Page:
Uniqlo Threatens to Leave America Over Trump Policies

Tadashi Yanai, the president of Uniqlo’s parent company, is keeping a close eye on President Trump’s policies.

Uniqlo To Open Global Flagship Store In Ginza

The presidency of Donald Trump has been particularly calamitous for residents of big cities. He’s threatened to cut all federal funding to major cities over there so-called “sanctuary city” status. He’s come for our arts funding (though, to be precise, that might be more disastrous for rural areas). He sneers at the strength of our diversity.

Now his agenda may take our favorite source for affordable basics away from us. Yes, a Trump presidency may lead to the end of Uniqlo in America.

Tadashi Yanai, the president of Uniqlo’s parent company, says he’d pull the chain out of America if it comes to that.

“If I was directly told to do so, I will withdraw from the United States,” he told Asahi Shimbun, a Japanese newspaper, according to CNNMoney.

The comments came when Yanai was asked about Trump’s “buy America, hire American” agenda. Though Trump hasn’t expressly signaled that he’d actually ask companies that sold goods manufactured elsewhere to pack up and leave the country, he has committed to trying to boost American manufacturing while pursuing trade policies that may make it harder for companies to sell imports.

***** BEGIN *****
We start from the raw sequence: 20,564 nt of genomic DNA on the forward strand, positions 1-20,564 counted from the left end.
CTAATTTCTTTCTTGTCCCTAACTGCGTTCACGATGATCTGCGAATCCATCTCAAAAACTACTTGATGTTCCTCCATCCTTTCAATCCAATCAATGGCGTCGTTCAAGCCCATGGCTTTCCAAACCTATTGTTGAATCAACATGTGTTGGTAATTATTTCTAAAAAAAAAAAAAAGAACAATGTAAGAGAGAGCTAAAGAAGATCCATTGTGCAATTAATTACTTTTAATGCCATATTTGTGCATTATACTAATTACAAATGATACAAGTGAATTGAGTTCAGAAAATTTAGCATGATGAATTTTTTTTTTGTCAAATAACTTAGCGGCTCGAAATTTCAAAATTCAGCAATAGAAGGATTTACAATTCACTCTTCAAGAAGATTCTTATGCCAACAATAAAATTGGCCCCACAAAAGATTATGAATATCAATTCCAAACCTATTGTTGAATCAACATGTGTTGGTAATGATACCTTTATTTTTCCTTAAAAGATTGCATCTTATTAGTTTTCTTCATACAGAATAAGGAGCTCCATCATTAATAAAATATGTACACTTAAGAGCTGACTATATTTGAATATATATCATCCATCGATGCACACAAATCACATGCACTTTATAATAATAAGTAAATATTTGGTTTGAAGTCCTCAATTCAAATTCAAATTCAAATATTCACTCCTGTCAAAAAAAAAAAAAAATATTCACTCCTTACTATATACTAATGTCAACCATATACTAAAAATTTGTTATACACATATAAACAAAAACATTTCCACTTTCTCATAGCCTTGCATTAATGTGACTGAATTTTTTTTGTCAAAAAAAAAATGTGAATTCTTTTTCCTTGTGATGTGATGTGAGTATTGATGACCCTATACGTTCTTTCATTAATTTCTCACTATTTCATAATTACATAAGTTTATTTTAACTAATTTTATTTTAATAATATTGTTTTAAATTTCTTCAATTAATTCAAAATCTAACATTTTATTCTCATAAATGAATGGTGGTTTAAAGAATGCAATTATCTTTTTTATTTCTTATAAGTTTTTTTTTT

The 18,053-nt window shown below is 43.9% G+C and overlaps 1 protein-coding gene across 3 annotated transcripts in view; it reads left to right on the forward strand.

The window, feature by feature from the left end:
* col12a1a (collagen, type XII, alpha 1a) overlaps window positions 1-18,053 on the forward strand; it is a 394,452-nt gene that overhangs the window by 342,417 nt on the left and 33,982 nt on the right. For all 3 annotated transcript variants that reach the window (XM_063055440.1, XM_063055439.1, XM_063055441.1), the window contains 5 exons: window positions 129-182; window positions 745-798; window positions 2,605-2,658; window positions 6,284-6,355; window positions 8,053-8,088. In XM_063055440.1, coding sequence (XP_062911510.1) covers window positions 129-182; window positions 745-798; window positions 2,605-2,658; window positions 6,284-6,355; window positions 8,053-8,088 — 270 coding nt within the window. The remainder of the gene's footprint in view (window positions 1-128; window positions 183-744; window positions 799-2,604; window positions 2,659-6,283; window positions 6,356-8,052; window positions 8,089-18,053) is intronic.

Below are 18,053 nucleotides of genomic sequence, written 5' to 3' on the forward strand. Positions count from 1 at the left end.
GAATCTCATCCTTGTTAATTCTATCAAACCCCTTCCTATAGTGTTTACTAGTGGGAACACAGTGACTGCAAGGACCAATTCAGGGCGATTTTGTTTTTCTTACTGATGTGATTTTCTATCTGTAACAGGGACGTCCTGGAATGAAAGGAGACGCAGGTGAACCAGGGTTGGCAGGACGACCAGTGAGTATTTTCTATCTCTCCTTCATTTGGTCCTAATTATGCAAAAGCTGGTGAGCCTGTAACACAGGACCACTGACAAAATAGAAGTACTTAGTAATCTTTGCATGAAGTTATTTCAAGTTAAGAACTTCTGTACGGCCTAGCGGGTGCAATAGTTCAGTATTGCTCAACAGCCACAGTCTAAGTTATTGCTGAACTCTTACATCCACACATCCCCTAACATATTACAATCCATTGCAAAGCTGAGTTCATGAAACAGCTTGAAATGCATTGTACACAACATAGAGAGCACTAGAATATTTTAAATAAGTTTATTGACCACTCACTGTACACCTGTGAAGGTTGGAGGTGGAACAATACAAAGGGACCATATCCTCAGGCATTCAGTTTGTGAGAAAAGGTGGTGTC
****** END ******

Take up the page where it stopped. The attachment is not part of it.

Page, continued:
Yanai, a man with a net worth estimated to be as much as five times more than Trump’s, doesn’t see a beneficial future in such an agenda, for Uniqlo or for Americans.

“(What Trump is doing) is not beneficial for U.S. consumers. Anyone will think that it is an open-and-shut and impossible situation,” he continued.

“If (manufacturing products in the United States) is not a good decision for consumers, it is meaningless to do business in the United States,” he added.

America is just a small part of Uniqlo’s business. While there are thousands of Uniqlo stores across the club (its native Japan and China have the most), there’s only about 51 in America. Though, the company has recommitted it self recently to expansion in the country. Yanai said he’d like to open about twenty to thirty more a year.

And, of course, Uniqlo is far from the only retail chain in America that manufactures clothing overseas. Even most American-based chains — Gap, Forever 21, Abercrombie and Fitch to name just a few — manufacture most or all of their clothes abroad. Indeed, one of the more notable American retail chains to make a point of actually manufacturing in the US, American Apparel, just filed for bankruptcy.

Let’s not even get started on Walmart, which is a far larger dealer of foreign manufactured goods in America than Uniqlo could ever even hope to be.

It’s unlikely Trump will directly ask Uniqlo and companies like it to leave, but Yanai is signaling that he’d pull out if the administration’s policies become a barrier to doing business that makes sense to the company here.

Then where would we get our heattech leggings, Oxford buttons downs and surprising fashion designer collaborations from?

Related: Uniqlo Continues Fashion-World Domination with a J.W. Anderson Collaboration

Watch: Fashion insiders deliver a united message: “I am an immigrant.”